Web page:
Tuesday, August 2, 2011

Piss On You, I Work For Mel Brooks!

I have had a life long love of Mel Brooks movies. I'm not sure when I first saw a Mel Brooks movie, but it might have been Robin Hood: Men in Tights in the theater with my dad and brother. It sticks out in my mind because I remember asking "What's a chastity belt?" and my dad replying "NOTHING!" as we left the theater.

How dare you take your daughter to this sir!
(Just kidding dad!)

After that, I must have seen Dracula: Dead and Loving It and Spaceballs, all much more kid friendly in their way. (Sidenote: Bill Pullman will always be either Lonestar or the President to me, no matter what he does). I may have started with the newer stuff, but it was seeing the classics when I was a pre-teen/teenager that hooked me into Mel Brooks for life.

One year, for my birthday party, we rented a bunch of movies and I insisted that one of them be Blazing Saddles. I had heard from my next door neighbor that it was amazing, and I thought it would be cool to share it with all my friends at the slumber party.

We had the pizza, the cake, and started the movie marathon with other comedies, and possibly a horror flick. Then, as everyone but me started dozing off, we put in Blazing Saddles. I was almost always the one kid who didn't fall asleep with everyone else (on the flip side, I was the last kid awake in the morning).

The movie started, and I remember laughing almost the entire time. I was so disappointed that no one else was awake with me to share in the incredible hilarity. Of course some of the jokes and references flew over my head, but most of it was just killing me.

"You've got to remember that these are just simple farmers. These are people of the land. The common clay of the new West. You know... morons"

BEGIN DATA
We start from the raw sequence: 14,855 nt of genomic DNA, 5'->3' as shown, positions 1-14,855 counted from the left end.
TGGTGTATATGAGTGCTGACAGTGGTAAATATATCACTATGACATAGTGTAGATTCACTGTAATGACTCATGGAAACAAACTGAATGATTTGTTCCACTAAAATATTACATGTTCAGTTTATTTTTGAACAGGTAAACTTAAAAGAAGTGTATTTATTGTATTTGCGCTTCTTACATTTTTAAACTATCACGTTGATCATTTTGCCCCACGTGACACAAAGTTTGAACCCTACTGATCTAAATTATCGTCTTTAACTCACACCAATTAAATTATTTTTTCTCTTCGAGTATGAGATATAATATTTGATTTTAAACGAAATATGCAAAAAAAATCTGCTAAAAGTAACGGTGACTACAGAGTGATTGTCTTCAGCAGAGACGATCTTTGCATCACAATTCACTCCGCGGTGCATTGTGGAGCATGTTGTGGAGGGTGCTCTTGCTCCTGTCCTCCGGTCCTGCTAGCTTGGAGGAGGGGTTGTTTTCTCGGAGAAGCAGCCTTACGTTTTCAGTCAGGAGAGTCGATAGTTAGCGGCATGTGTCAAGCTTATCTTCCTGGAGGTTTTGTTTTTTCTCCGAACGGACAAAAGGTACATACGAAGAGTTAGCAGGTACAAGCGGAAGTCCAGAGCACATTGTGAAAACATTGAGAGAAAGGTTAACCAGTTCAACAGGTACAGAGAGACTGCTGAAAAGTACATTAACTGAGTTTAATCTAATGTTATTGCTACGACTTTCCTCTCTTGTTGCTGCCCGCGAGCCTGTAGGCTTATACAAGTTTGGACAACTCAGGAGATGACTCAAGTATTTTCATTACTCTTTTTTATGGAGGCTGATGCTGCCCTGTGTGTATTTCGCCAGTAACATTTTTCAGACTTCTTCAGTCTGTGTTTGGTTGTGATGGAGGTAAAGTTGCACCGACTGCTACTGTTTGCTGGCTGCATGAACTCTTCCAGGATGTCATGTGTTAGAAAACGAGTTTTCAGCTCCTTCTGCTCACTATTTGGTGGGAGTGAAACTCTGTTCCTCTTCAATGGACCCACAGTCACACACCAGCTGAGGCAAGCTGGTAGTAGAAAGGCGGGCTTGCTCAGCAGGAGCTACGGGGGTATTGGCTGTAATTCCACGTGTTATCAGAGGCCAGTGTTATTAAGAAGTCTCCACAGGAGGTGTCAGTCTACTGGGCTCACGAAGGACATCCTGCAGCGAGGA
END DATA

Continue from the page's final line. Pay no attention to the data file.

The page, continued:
Mongo punching the horse. Madeline Khan. "Someone's gotta go back and get a shitload of dimes!" "Hey, where all the white women at?" "Give the governor harrumph!" "Excuse me while I whip this out." "That's Hedley." And the list goes on. I could practically do the movie from memory.

I thought my laughter would wake the others up for sure, but everyone was sleeping like logs on the pull out couch. The next morning, when I finally woke up, I had everyone rewatch it with me, and the gang was on board. My best friend and I adore "The French Mistake."

Why is everyone sleeping through this?!

Not too long after that, Halloween rolled around and I was having a get together with friends to watch movies (yes, those are the only kind of parties I know how to throw). My parents, in a surprisingly common co-effort to have me watch certain movies, picked up Young Frankenstein along the way.

"What is this?" I asked

"It's a comedy, you'll like it." I popped it in at the party.

And boy did I. I am still torn between wanting to be Teri Garr or Madeline Khan when I grow up.

Sometimes kids, it pays to listen to your parents.

Frau Blucher. Marty Feldman. Gene Wilder yelling. Abby Normal. "I thought I told you never to interrupt me while I'm WORKING." "'What knockers!' 'Thank you doctor.'" "Oh hello, would you like a roll in ze hay? Roll, roll, roll in ze hay!"

I think this might be my favorite moment in the movie though.



Hell, this one too:



My senior year of high school, I got to take a class that studied literature and film, and one of the final projects was a director study. I wrote a proposal and got to cover Mel Brooks, which meant I got to sit around and watch even more Mel Brooks movies for homework. While watching The Producers in the living room one night, I remember my dad saying, "Doing homework with you is fun!"

In case you're wondering, I got an A even though I played "Springtime for Hitler" in its entirety as the conclusion to my presentation.



It remains a goal of mine to be able to legitimately say "Piss on you, I work for Mel Brooks!" at some point in my life.

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